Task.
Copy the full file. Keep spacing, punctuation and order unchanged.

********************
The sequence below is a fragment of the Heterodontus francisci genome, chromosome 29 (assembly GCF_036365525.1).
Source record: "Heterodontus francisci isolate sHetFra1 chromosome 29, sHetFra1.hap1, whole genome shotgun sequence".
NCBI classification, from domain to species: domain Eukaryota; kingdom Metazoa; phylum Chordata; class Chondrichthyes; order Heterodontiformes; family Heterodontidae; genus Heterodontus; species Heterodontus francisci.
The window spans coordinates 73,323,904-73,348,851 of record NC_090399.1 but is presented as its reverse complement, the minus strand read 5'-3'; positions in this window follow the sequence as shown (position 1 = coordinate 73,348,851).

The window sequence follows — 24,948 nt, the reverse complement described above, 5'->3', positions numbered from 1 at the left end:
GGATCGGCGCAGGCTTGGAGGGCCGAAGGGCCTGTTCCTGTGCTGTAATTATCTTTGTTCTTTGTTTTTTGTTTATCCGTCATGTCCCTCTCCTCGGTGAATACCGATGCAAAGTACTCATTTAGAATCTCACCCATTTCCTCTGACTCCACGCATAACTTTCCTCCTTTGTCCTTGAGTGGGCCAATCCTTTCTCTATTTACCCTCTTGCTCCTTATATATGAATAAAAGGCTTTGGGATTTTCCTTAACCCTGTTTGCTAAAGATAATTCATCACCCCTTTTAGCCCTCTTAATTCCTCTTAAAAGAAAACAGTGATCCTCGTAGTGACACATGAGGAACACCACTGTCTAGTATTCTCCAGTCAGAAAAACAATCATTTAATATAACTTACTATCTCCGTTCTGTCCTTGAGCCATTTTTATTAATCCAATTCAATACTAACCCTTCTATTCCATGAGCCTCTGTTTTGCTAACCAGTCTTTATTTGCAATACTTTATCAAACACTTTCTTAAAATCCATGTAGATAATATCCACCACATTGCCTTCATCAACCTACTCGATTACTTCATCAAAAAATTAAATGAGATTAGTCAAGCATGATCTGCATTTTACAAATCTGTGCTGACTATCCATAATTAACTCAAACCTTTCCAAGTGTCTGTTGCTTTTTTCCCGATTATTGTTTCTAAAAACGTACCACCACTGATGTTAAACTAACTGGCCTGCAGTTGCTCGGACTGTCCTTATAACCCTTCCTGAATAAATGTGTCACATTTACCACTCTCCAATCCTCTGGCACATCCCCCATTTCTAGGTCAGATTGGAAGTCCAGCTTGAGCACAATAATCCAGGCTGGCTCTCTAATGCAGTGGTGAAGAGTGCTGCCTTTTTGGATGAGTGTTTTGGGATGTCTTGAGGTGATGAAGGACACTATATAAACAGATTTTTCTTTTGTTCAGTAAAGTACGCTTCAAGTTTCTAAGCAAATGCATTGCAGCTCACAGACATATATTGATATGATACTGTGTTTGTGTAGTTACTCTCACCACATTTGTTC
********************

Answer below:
The sequence below is a fragment of the Heterodontus francisci genome, chromosome 29 (assembly GCF_036365525.1).
Source record: "Heterodontus francisci isolate sHetFra1 chromosome 29, sHetFra1.hap1, whole genome shotgun sequence".
NCBI classification, from domain to species: domain Eukaryota; kingdom Metazoa; phylum Chordata; class Chondrichthyes; order Heterodontiformes; family Heterodontidae; genus Heterodontus; species Heterodontus francisci.
The window spans coordinates 73,323,904-73,348,851 of record NC_090399.1 but is presented as its reverse complement, the minus strand read 5'-3'; positions in this window follow the sequence as shown (position 1 = coordinate 73,348,851).

The window sequence follows — 24,948 nt, the reverse complement described above, 5'->3', positions numbered from 1 at the left end:
GGATCGGCGCAGGCTTGGAGGGCCGAAGGGCCTGTTCCTGTGCTGTAATTATCTTTGTTCTTTGTTTTTTGTTTATCCGTCATGTCCCTCTCCTCGGTGAATACCGATGCAAAGTACTCATTTAGAATCTCACCCATTTCCTCTGACTCCACGCATAACTTTCCTCCTTTGTCCTTGAGTGGGCCAATCCTTTCTCTATTTACCCTCTTGCTCCTTATATATGAATAAAAGGCTTTGGGATTTTCCTTAACCCTGTTTGCTAAAGATAATTCATCACCCCTTTTAGCCCTCTTAATTCCTCTTAAAAGAAAACAGTGATCCTCGTAGTGACACATGAGGAACACCACTGTCTAGTATTCTCCAGTCAGAAAAACAATCATTTAATATAACTTACTATCTCCGTTCTGTCCTTGAGCCATTTTTATTAATCCAATTCAATACTAACCCTTCTATTCCATGAGCCTCTGTTTTGCTAACCAGTCTTTATTTGCAATACTTTATCAAACACTTTCTTAAAATCCATGTAGATAATATCCACCACATTGCCTTCATCAACCTACTCGATTACTTCATCAAAAAATTAAATGAGATTAGTCAAGCATGATCTGCATTTTACAAATCTGTGCTGACTATCCATAATTAACTCAAACCTTTCCAAGTGTCTGTTGCTTTTTTCCCGATTATTGTTTCTAAAAACGTACCACCACTGATGTTAAACTAACTGGCCTGCAGTTGCTCGGACTGTCCTTATAACCCTTCCTGAATAAATGTGTCACATTTACCACTCTCCAATCCTCTGGCACATCCCCCATTTCTAGGTCAGATTGGAAGTCCAGCTTGAGCACAATAATCCAGGCTGGCTCTCTAATGCAGTGGTGAAGAGTGCTGCCTTTTTGGATGAGTGTTTTGGGATGTCTTGAGGTGATGAAGGACACTATATAAACAGATTTTTCTTTTGTTCAGTAAAGTACGCTTCAAGTTTCTAAGCAAATGCATTGCAGCTCACAGACATATATTGATATGATACTGTGTTTGTGTAGTTACTCTCACCACATTTGTTC